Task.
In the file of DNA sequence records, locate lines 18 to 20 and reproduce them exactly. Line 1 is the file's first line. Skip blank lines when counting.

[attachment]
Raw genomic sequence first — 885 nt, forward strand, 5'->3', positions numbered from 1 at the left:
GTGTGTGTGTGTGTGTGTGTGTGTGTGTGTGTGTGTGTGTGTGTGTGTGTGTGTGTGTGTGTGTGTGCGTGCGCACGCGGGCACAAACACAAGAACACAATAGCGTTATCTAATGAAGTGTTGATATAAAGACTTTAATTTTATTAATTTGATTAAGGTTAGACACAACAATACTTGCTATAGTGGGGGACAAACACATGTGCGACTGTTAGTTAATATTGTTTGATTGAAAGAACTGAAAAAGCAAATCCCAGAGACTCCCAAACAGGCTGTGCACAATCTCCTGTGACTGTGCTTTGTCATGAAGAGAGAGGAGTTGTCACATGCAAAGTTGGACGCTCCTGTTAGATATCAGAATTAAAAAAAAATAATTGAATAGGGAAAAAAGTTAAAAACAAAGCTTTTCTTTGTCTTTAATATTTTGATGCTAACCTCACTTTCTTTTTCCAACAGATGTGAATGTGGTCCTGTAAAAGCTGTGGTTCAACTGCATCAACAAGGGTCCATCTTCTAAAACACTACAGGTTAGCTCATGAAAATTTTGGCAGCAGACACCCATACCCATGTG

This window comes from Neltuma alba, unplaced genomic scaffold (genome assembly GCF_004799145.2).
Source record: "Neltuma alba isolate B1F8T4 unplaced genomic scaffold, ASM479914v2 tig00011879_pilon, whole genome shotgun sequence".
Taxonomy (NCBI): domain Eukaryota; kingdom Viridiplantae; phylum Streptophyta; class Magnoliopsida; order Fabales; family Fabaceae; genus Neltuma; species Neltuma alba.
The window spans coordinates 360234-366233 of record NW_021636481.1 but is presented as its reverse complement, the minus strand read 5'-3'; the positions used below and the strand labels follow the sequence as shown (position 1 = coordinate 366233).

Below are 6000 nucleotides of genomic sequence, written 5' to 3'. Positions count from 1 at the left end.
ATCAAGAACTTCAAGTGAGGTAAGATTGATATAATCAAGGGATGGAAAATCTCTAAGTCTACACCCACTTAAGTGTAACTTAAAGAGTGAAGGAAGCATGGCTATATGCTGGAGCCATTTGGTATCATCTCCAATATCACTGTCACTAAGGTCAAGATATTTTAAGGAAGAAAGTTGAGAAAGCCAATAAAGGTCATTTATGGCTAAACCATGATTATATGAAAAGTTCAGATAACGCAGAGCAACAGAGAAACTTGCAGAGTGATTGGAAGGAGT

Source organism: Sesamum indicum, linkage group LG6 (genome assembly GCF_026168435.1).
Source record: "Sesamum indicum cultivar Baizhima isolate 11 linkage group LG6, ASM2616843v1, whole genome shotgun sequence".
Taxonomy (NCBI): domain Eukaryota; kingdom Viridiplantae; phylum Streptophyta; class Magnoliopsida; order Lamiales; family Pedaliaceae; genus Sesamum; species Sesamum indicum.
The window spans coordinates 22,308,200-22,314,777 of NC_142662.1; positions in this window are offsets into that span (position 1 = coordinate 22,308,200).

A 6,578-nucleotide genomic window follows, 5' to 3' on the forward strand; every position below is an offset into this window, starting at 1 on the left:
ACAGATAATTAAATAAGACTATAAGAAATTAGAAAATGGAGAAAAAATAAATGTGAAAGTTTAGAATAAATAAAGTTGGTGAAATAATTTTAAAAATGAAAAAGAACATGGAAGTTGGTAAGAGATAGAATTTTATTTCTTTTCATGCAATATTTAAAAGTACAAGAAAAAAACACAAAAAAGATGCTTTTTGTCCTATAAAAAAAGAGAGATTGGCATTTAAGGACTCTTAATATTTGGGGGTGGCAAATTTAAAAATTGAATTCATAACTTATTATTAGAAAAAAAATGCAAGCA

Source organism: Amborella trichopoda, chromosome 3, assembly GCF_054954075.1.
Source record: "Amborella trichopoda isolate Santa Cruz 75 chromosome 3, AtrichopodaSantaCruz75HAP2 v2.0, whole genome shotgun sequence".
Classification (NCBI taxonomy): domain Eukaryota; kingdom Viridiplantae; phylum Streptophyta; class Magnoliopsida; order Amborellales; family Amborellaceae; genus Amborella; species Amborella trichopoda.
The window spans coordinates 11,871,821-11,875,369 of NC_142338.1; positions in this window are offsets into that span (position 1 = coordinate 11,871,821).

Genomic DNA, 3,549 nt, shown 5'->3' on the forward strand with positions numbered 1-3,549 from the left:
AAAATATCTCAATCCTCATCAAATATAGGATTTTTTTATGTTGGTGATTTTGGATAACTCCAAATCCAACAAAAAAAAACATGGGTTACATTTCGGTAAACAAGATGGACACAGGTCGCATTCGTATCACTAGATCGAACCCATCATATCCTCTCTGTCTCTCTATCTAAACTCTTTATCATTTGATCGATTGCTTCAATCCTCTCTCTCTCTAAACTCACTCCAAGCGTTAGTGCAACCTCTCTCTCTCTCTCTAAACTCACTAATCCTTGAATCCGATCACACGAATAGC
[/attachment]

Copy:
The window spans coordinates 11,871,821-11,875,369 of NC_142338.1; positions in this window are offsets into that span (position 1 = coordinate 11,871,821).

Genomic DNA, 3,549 nt, shown 5'->3' on the forward strand with positions numbered 1-3,549 from the left:
AAAATATCTCAATCCTCATCAAATATAGGATTTTTTTATGTTGGTGATTTTGGATAACTCCAAATCCAACAAAAAAAAACATGGGTTACATTTCGGTAAACAAGATGGACACAGGTCGCATTCGTATCACTAGATCGAACCCATCATATCCTCTCTGTCTCTCTATCTAAACTCTTTATCATTTGATCGATTGCTTCAATCCTCTCTCTCTCTAAACTCACTCCAAGCGTTAGTGCAACCTCTCTCTCTCTCTCTAAACTCACTAATCCTTGAATCCGATCACACGAATAGC